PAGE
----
As Steve would probably say:
Until then, its just up to you bud...

Roger McCarthy said...

'a man who was not only been the beneficiary of a staggering amount of institutional and individual largess from the day he left Harvard until the day he closed his blog'

As someone who comes from a not at all dissimilar background to Sullivan and knows his hometown of East Grinstead (basically a middle class exurb outside of London) well, he was blessed well before Harvard.

Certainly his education at Oxford was paid for down to the last penny by the British taxpayer (which thanks to his Tory classmates is most certainly no longer the case) without his having to incur any debt whatsoever.

And as nothing I've read about his lower middle class background suggests for a moment that his family could have paid Harvard's fees, he must surely have benefited from some extremely generous postgrad scholarships.

dinthebeast said...

OK, a couple of things that Sully doesn't seem to get:
First, some people have to actually work for a living. Maybe he did feel like he was under a lot of pressure, but he was compensated well enough to be able to take proper care of himself. It is possible right here in America to work one's self to death without adequate compensation, as I very nearly did in 2008, when I suffered a stroke brought on by the stress from a job I was being paid $12.50 an hour at. So, being permanently disabled, I'm having a hard time feeling his concern that the pace would destroy him.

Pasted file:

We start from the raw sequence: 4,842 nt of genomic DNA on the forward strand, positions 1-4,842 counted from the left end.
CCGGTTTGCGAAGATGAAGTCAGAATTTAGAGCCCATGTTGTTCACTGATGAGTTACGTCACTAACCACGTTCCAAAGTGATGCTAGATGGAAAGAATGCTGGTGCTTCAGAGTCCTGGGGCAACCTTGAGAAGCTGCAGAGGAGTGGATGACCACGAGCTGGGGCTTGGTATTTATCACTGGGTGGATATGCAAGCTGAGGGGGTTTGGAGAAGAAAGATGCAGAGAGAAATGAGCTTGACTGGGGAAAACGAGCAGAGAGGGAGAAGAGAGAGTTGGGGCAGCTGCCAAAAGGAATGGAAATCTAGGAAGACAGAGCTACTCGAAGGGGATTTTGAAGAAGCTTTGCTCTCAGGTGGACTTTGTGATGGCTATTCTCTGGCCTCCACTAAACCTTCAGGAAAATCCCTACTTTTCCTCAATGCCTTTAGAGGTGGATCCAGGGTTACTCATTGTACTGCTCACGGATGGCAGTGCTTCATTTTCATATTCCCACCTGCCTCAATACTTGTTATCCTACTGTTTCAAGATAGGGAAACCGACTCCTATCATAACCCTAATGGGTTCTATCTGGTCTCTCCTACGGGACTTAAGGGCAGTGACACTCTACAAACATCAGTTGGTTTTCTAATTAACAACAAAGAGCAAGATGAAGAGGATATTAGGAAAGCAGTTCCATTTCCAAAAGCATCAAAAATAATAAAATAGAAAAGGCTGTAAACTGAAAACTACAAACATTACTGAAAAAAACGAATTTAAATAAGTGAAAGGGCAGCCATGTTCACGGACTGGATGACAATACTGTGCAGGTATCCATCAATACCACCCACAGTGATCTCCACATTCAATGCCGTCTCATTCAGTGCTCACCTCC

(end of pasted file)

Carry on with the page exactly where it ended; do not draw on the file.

And second, the mere fact that a lot of porn can be found on the internet does not make masturbation the only appropriate online behavior.

-Doug in Oakland

frankly said...

If atheists wanted proof of the non-existence of God they need look no further than L'il Andy's continued existence on this earth while Steve is dead.

dahlgren said...

Like when you take Sully's support for Charles Murray out of context because Sully is only advocating the discussion of ideas. And liberal complaints aren't because Murray's science is horrifically bad it's because liberals are afraid to discuss dangerous ideas. So the problem really is liberal suppression of ideas, really liberal fears, and not the intellectual courage of Sully Thus pointing out errors is really just liberal nitpicking

Mike Lumish said...


There, fixed that for you Grendal old buddy. You bring to mind Gilly's essay on the stupidity of writing while drunk. That man was a master.